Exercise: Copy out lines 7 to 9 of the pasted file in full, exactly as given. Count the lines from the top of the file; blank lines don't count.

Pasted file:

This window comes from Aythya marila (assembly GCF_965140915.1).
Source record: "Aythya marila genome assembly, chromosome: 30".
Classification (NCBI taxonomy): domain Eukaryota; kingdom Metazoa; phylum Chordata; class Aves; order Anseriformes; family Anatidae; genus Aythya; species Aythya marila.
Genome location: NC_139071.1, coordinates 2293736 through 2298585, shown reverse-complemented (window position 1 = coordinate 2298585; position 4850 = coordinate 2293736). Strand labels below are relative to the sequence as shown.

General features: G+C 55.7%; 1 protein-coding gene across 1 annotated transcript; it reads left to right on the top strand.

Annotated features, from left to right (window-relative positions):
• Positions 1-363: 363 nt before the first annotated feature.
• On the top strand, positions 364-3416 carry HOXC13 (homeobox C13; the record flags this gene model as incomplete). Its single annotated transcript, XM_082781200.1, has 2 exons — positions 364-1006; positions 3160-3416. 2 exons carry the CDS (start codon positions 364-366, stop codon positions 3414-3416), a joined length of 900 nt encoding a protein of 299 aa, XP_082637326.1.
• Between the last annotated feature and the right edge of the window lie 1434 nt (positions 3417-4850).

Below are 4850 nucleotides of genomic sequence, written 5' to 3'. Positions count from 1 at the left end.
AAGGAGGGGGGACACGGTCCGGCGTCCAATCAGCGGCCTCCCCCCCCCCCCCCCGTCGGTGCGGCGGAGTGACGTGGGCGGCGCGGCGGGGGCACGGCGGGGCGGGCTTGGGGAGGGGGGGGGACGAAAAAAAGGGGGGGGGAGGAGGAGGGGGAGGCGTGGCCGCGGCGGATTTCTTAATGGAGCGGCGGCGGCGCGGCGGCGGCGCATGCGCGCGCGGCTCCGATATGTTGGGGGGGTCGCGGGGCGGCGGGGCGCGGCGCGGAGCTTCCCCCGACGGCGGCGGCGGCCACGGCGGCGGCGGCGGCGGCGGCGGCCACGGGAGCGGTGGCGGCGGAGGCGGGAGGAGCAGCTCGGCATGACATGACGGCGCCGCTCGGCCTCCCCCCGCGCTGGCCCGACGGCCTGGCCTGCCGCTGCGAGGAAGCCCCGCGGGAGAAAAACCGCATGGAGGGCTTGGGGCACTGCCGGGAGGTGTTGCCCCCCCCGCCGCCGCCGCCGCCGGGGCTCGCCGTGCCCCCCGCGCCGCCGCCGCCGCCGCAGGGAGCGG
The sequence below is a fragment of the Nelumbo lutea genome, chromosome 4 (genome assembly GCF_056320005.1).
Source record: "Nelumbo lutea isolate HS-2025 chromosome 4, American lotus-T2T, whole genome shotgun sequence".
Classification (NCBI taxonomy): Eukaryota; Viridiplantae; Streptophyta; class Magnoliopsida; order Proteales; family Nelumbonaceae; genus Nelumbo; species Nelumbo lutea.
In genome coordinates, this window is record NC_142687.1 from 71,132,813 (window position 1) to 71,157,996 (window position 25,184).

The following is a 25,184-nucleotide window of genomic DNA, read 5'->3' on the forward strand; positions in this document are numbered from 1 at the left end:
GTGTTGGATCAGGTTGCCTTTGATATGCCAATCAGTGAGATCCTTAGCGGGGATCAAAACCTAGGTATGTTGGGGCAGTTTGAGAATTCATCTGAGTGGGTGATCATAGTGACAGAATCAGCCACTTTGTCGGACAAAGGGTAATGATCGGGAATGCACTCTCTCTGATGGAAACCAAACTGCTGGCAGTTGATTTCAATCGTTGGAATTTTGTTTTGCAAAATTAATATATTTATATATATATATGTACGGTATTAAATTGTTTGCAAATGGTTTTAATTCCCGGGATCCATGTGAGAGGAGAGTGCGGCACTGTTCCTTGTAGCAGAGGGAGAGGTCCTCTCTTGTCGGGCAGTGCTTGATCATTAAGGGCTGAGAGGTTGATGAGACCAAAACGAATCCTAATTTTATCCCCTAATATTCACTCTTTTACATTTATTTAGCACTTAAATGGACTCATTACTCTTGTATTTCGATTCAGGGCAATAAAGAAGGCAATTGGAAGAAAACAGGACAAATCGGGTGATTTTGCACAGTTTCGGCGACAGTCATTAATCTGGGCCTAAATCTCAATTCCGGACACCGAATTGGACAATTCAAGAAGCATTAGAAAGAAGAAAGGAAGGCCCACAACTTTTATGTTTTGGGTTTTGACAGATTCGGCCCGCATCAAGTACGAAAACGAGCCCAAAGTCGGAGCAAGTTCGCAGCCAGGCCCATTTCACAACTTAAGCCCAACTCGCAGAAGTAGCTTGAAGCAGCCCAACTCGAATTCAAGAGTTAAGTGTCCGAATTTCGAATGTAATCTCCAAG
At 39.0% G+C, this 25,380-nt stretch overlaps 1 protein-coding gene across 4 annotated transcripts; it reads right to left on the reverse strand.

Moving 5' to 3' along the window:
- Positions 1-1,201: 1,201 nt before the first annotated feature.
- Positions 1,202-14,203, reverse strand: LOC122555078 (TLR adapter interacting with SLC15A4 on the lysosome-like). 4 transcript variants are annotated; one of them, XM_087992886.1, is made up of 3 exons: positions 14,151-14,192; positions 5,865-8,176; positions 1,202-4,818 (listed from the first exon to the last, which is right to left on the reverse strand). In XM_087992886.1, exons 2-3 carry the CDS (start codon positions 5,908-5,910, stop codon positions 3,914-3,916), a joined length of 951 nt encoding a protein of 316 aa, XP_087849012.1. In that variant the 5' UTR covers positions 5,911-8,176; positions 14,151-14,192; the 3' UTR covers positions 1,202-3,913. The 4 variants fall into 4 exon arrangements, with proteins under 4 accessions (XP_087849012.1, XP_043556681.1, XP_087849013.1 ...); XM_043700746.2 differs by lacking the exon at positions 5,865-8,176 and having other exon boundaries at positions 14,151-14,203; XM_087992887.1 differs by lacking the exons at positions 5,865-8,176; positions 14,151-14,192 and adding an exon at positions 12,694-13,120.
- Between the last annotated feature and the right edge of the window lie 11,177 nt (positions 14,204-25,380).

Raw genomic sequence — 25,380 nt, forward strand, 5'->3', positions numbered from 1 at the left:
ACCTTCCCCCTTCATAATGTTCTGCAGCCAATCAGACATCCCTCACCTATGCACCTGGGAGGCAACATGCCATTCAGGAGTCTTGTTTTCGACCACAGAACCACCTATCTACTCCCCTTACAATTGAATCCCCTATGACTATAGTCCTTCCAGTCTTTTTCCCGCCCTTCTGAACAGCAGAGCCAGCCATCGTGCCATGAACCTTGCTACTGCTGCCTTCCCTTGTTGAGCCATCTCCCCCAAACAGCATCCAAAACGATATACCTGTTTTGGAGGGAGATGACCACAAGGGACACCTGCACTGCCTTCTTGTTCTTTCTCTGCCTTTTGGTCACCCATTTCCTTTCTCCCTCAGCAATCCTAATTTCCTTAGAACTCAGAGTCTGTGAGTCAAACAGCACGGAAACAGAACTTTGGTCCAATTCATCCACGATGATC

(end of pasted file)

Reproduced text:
• Positions 1-363: 363 nt before the first annotated feature.
• On the top strand, positions 364-3416 carry HOXC13 (homeobox C13; the record flags this gene model as incomplete). Its single annotated transcript, XM_082781200.1, has 2 exons — positions 364-1006; positions 3160-3416. 2 exons carry the CDS (start codon positions 364-366, stop codon positions 3414-3416), a joined length of 900 nt encoding a protein of 299 aa, XP_082637326.1.
• Between the last annotated feature and the right edge of the window lie 1434 nt (positions 3417-4850).